If you are taking a multiphasic pill: Take your hormonally active pills as normal, but once you reach your placebo pills, simply skip over those and start your new pack the next day as Day 1. With multiphasic pills, it’s ideal to have your period at the end of a pack (as opposed to the mid-pack possibility of monophasic pills). Simply finish your current pack and take the placebo pills to bring on your period. Skipping your period using multiphasic pills is not as well studied as monophasic preparations, which should be taken into consideration when thinking about skipping a period. In one study, although there were no adverse effects related to continued period-skipping with a multiphasic pill, 4 out of 10 participants reported side effects of breast tenderness and breakthrough bleeding (10).

There are also continuous birth control pills on the market. Some pills have 84 days of active hormones followed by 7 days of placebo, giving you your period only 4 times per year. Another brand goes even further, providing a full year of menstrual suppression (1).

So, it’s okay to skip my period on the pill?

Overall, the consensus is yes — it’s okay to skip your period on the pill. But since there are so many differently dosed birth control pills, it’s always best to first discuss the option of skipping your period with your healthcare provider to make sure that it is a safe and healthy option for you.

However, there is some concern that by normalizing period skipping, people will view their monthly menstruation as unnecessary, a nuisance, and even abnormal (11). Periods are neither a curse, nor a disease. A menstrual cycle is like a vital sign, just like blood pressure, temperature, or respiration rate. It acts as an indicator of the overall health (11). If you are on the pill and you want to have a period always, sometimes, or never, the choice is up to you and your preference.

Download Clue to track when you take your birth control pill.


  1. Edelman AB, Gallo MF, Jensen JT, Nichols MD, Schulz KF, Grimes DA. Continuous or extended cycle vs. cyclic use of combined oral contraceptives for contraception.Cochrane Database Syst Rev. 2005 Jul 20;(3).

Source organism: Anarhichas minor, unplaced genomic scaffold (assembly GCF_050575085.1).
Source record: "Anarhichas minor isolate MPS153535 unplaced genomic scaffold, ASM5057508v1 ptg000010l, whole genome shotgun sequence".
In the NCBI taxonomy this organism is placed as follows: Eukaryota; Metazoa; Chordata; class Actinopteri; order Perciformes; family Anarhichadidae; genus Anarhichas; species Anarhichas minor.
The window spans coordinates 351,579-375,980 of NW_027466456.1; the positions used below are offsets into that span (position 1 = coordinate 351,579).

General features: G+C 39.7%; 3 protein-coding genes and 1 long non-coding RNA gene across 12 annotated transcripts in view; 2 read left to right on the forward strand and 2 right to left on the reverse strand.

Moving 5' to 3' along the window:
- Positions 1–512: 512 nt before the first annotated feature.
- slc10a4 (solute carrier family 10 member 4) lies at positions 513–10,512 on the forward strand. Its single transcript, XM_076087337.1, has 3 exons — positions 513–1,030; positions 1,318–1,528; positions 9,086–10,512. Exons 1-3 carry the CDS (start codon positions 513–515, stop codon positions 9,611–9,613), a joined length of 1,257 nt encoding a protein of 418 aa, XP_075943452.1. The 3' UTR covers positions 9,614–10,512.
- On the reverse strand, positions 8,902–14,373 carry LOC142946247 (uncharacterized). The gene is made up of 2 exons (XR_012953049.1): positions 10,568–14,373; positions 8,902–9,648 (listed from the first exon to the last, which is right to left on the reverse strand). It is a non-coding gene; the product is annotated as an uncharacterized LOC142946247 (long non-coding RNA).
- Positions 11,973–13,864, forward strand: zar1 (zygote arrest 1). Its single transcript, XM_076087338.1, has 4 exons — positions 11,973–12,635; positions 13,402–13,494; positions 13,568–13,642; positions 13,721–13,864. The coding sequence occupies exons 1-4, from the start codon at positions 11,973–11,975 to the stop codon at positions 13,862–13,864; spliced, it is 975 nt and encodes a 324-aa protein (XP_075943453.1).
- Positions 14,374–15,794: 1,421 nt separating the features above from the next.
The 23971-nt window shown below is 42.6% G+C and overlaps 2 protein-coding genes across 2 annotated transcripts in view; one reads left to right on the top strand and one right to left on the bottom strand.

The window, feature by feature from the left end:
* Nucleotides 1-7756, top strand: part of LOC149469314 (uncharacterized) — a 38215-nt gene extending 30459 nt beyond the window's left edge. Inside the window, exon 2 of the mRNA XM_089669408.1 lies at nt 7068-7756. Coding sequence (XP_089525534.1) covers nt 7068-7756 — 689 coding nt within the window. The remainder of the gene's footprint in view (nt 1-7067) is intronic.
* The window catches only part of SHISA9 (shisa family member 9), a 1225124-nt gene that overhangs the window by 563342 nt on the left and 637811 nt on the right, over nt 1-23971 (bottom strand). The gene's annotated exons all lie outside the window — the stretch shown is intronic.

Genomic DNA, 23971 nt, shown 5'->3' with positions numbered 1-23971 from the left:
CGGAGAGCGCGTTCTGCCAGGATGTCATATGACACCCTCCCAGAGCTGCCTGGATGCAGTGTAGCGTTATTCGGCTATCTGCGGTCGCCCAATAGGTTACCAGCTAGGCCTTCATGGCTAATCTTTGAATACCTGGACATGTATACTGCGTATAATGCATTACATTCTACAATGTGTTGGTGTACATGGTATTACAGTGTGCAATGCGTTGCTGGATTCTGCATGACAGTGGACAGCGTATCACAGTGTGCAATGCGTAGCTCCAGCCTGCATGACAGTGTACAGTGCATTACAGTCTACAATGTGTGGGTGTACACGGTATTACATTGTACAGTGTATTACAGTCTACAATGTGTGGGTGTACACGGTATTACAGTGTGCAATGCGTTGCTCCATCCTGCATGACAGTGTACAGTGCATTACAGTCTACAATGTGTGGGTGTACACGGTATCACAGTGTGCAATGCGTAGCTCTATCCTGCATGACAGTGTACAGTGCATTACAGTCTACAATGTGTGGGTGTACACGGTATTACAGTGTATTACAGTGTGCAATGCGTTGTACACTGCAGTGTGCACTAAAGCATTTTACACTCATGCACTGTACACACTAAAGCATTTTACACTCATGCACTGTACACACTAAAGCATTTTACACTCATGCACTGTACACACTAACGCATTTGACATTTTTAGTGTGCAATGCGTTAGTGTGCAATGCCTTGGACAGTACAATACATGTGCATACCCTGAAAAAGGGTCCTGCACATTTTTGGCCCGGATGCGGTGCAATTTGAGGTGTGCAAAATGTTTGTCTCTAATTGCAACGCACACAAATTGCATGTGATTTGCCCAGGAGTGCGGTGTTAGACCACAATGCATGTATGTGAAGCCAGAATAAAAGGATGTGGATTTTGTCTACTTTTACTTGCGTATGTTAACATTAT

2. Adams Hillard, PD. Menstrual suppression: current perspectives. Int J Womens Health. 2014 Jun 23;6:631–637.
  3. Legro RS, Pauli JG, Kunselman AR, Meadows JW, Kesner JS, Zaino RJ, et al. Effects of continuous versus cyclical oral contraception: a randomized controlled trial. J Clin Endocrinol Metab. 2008 Feb;93(2):420–9.
  4. Davis AR, Kroll R, Soltes B, Zhang N, Grubb GS, Constantine GD. Occurrence of menses or pregnancy after cessation of a continuous oral contraceptive. Fertility and Sterility. 2008 May 1;89(5):1059–1063.
  5. Anderson FD, Hait H. A multicenter, randomized study of an extended cycle oral contraceptive.Contraception. 2003 Aug;68(2):89–96.
  6. Nappi RE, Kaunitz AM, Bitzer J. Extended regimen combined oral contraception: A review of evolving concepts and acceptance by women and clinicians. Eur J Contracept Reprod Health Care. 2016;21(2):106–115.
  7. The ESHRE Capri Workshop Group. Ovarian and endometrial function during hormonal contraception. Human Reproduction. 2001 Jul 01;16(7):1527–1535.
  8. Anderson FD, Feldman R, Reape, KZ. Endometrial effects of a 91-day extended-regimen oral contraceptive with low-dose estrogen in place of placebo. Contraception. 2008 Feb;77(2),91–96.
  9. Jensen JT, Garie SG, Trummer D, Elliesen J.Bleeding profile of a flexible extended regimen of ethinylestradiol/drospirenone in US women: an open-label, three-arm, active-controlled, multicenter study. Contraception. 2012 Aug;86(2):110–8.
  10. Shulman LP. The use of triphasic oral contraceptives in a continuous use regimen. Contraception. 2005 Aug;72(2), 105–110.
  11. Adams Hillard PJ. Menstruation in adolescents: what do we know? And what do we do with the information?. J Pediatr Adolesc Gynecol. 2014 Dec;27(6):309–19.

Source link

Show More

Leave a Reply

Back to top button
Skip to toolbar